Larger moles the ones to watch when screen­ing for skin can­cer

The Weekend Australian - Travel - - HEALTH -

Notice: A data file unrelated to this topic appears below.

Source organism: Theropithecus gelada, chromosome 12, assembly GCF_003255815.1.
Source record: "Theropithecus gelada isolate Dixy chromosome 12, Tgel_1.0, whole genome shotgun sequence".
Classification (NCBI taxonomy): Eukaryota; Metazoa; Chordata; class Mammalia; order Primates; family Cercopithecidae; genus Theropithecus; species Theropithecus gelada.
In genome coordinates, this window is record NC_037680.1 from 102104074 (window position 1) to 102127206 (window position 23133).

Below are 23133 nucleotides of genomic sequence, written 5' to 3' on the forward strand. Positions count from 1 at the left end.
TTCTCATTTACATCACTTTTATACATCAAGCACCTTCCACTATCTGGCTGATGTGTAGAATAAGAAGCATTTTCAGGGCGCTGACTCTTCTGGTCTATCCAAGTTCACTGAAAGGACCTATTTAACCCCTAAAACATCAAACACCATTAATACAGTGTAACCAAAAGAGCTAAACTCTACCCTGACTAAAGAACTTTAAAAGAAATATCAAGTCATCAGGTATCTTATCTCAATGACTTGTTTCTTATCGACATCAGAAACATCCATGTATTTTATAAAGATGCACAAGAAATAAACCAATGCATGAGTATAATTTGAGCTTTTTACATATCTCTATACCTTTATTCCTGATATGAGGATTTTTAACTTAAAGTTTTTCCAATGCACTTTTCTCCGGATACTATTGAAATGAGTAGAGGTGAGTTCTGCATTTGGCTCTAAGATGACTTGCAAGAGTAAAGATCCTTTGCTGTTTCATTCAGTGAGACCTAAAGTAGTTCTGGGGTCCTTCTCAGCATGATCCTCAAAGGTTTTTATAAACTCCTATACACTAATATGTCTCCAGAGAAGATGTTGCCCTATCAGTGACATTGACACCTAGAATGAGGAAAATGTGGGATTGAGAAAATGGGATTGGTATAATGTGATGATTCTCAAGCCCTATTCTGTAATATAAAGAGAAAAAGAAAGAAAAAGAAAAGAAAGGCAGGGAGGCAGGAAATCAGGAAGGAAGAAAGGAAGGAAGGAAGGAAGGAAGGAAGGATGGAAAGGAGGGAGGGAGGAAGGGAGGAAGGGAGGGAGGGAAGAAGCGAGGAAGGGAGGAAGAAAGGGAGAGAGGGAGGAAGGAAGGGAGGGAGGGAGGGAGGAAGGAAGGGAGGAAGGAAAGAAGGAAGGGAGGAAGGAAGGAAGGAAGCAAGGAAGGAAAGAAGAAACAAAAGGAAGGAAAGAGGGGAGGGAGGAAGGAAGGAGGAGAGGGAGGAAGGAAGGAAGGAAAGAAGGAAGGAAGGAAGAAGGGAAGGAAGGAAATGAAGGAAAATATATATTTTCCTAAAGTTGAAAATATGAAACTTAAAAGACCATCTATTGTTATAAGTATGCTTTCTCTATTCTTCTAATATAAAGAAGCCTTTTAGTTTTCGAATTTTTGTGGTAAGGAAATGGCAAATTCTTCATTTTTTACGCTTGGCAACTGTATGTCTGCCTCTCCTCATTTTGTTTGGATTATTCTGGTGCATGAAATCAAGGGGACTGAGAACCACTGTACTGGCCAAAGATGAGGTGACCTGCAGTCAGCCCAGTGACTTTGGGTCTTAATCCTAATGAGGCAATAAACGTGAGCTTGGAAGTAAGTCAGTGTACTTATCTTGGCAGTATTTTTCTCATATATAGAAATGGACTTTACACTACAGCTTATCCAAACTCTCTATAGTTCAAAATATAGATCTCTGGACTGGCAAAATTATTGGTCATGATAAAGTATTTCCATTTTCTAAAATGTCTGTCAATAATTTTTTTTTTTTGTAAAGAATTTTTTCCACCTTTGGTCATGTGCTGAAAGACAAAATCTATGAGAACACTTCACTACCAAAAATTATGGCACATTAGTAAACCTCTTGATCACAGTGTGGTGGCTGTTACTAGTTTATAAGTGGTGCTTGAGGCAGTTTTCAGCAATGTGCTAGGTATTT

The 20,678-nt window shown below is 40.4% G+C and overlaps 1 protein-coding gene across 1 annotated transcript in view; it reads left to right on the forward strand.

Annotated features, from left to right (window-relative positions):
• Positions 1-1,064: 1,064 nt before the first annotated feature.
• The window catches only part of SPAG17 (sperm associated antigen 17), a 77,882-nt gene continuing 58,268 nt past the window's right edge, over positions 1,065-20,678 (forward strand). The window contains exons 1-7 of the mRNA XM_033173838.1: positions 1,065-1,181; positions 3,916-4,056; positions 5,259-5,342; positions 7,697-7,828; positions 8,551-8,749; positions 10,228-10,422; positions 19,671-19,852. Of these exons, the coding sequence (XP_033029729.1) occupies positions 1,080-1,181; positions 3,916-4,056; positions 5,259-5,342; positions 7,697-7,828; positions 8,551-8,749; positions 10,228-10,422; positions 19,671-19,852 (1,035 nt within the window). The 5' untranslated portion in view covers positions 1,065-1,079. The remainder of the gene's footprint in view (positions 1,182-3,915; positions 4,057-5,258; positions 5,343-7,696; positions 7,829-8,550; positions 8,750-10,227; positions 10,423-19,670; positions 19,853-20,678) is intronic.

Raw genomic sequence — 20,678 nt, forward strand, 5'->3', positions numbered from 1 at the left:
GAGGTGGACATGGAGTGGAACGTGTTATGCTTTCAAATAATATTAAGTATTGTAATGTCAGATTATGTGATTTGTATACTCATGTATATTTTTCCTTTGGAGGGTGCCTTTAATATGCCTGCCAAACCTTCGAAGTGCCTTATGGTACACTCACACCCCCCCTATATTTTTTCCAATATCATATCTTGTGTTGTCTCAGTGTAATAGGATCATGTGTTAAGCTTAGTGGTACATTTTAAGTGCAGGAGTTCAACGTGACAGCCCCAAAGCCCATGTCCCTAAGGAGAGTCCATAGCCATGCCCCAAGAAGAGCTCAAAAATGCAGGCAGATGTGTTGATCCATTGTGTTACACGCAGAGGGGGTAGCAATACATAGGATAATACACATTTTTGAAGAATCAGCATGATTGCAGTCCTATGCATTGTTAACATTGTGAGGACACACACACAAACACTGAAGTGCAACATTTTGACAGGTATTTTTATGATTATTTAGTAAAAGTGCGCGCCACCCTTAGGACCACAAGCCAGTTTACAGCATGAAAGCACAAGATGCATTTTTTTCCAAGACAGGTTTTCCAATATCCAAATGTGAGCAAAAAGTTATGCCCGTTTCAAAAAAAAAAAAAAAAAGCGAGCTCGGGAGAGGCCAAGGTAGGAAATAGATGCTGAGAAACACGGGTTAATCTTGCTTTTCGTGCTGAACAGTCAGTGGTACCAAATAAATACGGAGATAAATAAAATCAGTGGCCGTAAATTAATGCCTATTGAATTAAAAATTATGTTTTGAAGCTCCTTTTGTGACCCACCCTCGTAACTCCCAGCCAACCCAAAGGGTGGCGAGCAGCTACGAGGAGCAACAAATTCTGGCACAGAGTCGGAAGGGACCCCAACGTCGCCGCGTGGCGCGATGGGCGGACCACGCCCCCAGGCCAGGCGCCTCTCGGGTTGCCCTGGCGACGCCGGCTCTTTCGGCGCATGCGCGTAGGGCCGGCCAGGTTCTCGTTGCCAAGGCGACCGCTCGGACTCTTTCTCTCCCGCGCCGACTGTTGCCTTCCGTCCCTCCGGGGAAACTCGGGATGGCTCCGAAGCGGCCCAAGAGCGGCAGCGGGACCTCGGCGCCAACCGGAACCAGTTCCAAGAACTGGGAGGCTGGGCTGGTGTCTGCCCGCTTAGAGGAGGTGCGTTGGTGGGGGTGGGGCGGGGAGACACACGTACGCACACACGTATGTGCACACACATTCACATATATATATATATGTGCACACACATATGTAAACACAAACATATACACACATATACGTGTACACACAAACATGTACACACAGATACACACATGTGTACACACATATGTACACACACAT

WHENcheck­ing skin for signs of can­cer, pay spe­cial at­ten­tion to larger moles. New re­search in the ArchivesofDer­ma­tol­ogy has found that skin le­sions larger than 6mm in di­am­e­ter are more likely to be can­cer­ous than smaller le­sions. Many doc­tors use the 6mm cut-off to de­cide whether a le­sion is likely to be can­cer­ous (melanoma), but some have ar­gued that this may miss smaller melanomas. The study in­volved 1323 pa­tients with a to­tal of 1657 skin le­sions. Each le­sion was mea­sured, and a biopsy taken to look for can­cer cells. Of the le­sions, 804 (48.5 per cent) were larger than 6mm in di­am­e­ter and 138 (8.3 per cent) were di­ag­nosed as melanoma. In­va­sive melanoma, which has spread deeper into the skin, was di­ag­nosed in 1.5 per cent of le­sions smaller than 6mm and in 5.1 per cent of larger le­sions. The find­ings show that the cur­rent guide­lines are ap­pro­pri­ate for skin can­cer screen­ing. Arch Der­ma­tol 2008;144:469-474 (Ab­basi NR, et al) PRE­MA­TURE ba­bies are more likely to sur­vive if fe­male, a sin­gle birth, of a higher birth weight, and if the mother re­ceived steroids to help the baby’s lungs ma­ture says a study in theNew Eng­landJour­nalof Medicine . Th­ese, as well as the week of preg­nancy in which the baby was born, should all be taken into ac­count when de­cid­ing whether to give in­ten­sive care to very pre­ma­ture ba­bies. Re­searchers stud­ied 4446 in­fants born at 22 to 25 weeks of preg­nancy — 83 per cent re­ceived in­ten­sive care. A to­tal of 4192 of the in­fants were fol­lowed up at 18 to 22 months of age. By this time, 73 per cent of the ba­bies had died or suf­fered from a dis­abil­ity. The five fac­tors com­bined— ges­ta­tional age, sex, ex­po­sure to lung-ma­tur­ing steroids, sin­gle birth and birth weight — were bet­ter able to pre­dict sur­vival than ges­ta­tional age alone. N Engl J Med 2008;358:1672-1681 (Tyson JE, et al) PA­TIENTS who need heart surgery to re­open nar­rowed ar­ter­ies could soon be of­fered a dif­fer­ent type of treat­ment, fol­low­ing the pub­li­ca­tion of a new study in the Jour­nalofthe Amer­i­canMed­i­calAs­so­ci­a­tion . When heart ar­ter­ies are clogged, tube-shaped de­vices called ‘‘ stents’’ can be in­serted to hold the ves­sel open. Stents that re­lease drugs to pre­vent the artery from clos­ing over again have been shown to im­prove pa­tient sur­vival com­pared to bare metal stents alone. In this study, re­searchers com­pared two dif­fer­ent types of drug-re­leas­ing stents in 1002 pa­tients with coro­nary artery dis­ease. Pa­tients re­ceived a stent that re­leased ei­ther everolimus or pa­cli­taxel — both drugs pre­vent the artery from clos­ing over, but work in dif­fer­ent ways. Nine months af­ter surgery, those with everolimus-re­leas­ing stents were 44 per cent less likely to have died, suf­fered a heart at­tack, or needed a re­peat pro­ce­dure com­pared to those with the pa­cli­taxel-re­leas­ing stents. JAMA 2008;299:1903-1913 (Stone GW, et al) NASAL surgery could be the an­swer for peo­ple suf­fer­ing from ‘‘ obstructive sleep apnea’’ — a con­di­tion in which block­age of the air­way dur­ing sleep leads to snor­ing and day­time sleepi­ness. A new study in the ArchivesofO­to­laryn­gol­ogy—Headand Neck­Surgery has shown that surgery to re­move air­way ob­struc­tions can im­prove qual­ity of life. The study in­volved 51 pa­tients with sleep apnea (50 men and one wo­man) with an av­er­age age of 39. Be­fore and three months af­ter the surgery, they were sur­veyed about their symp­toms, sleepi­ness, snor­ing and over­all qual­ity of life. Fol­low­ing surgery, symp­toms of nasal ob­struc­tion, snor­ing and sleepi­ness im­proved sig­nif­i­cantly. Pa­tients also re­ported im­prove­ments in all of the qual­ity of life mea­sures, in­clud­ing a 30 per cent im­prove­ment in emo­tional well-be­ing. Arch Oto­laryn­gol Head Neck Surg 2008;134:429-433 (Li HY, et al) Want to know more? Items are ref­er­enced where pos­si­ble. A ref­er­ence such as ‘‘ 2007;35:18-25’’ means the source ar­ti­cle was pub­lished on pages 18-25 in vol­ume num­ber 35 of the pub­li­ca­tion, in 2007. A doi num­ber or web­site ad­dress is used for re­search pub­lished on a jour­nal’s web­site.



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